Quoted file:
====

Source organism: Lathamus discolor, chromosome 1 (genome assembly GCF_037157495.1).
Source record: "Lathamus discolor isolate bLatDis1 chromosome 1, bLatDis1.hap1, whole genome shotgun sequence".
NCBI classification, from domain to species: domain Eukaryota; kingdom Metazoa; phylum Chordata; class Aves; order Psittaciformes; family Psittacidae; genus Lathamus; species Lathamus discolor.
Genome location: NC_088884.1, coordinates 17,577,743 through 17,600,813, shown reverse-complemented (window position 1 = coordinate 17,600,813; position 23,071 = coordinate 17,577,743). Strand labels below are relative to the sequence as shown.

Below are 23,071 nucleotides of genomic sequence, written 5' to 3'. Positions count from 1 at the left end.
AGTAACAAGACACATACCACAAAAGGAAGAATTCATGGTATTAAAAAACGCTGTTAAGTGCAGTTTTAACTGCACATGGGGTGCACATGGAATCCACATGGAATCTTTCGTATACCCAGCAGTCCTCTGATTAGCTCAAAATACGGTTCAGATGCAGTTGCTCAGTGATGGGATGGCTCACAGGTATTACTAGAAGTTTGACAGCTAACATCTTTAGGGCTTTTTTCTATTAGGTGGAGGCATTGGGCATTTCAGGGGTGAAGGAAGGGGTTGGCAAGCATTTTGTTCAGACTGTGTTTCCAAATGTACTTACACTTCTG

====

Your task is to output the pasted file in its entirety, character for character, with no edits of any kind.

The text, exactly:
Source organism: Lathamus discolor, chromosome 1 (genome assembly GCF_037157495.1).
Source record: "Lathamus discolor isolate bLatDis1 chromosome 1, bLatDis1.hap1, whole genome shotgun sequence".
NCBI classification, from domain to species: domain Eukaryota; kingdom Metazoa; phylum Chordata; class Aves; order Psittaciformes; family Psittacidae; genus Lathamus; species Lathamus discolor.
Genome location: NC_088884.1, coordinates 17,577,743 through 17,600,813, shown reverse-complemented (window position 1 = coordinate 17,600,813; position 23,071 = coordinate 17,577,743). Strand labels below are relative to the sequence as shown.

Below are 23,071 nucleotides of genomic sequence, written 5' to 3'. Positions count from 1 at the left end.
AGTAACAAGACACATACCACAAAAGGAAGAATTCATGGTATTAAAAAACGCTGTTAAGTGCAGTTTTAACTGCACATGGGGTGCACATGGAATCCACATGGAATCTTTCGTATACCCAGCAGTCCTCTGATTAGCTCAAAATACGGTTCAGATGCAGTTGCTCAGTGATGGGATGGCTCACAGGTATTACTAGAAGTTTGACAGCTAACATCTTTAGGGCTTTTTTCTATTAGGTGGAGGCATTGGGCATTTCAGGGGTGAAGGAAGGGGTTGGCAAGCATTTTGTTCAGACTGTGTTTCCAAATGTACTTACACTTCTG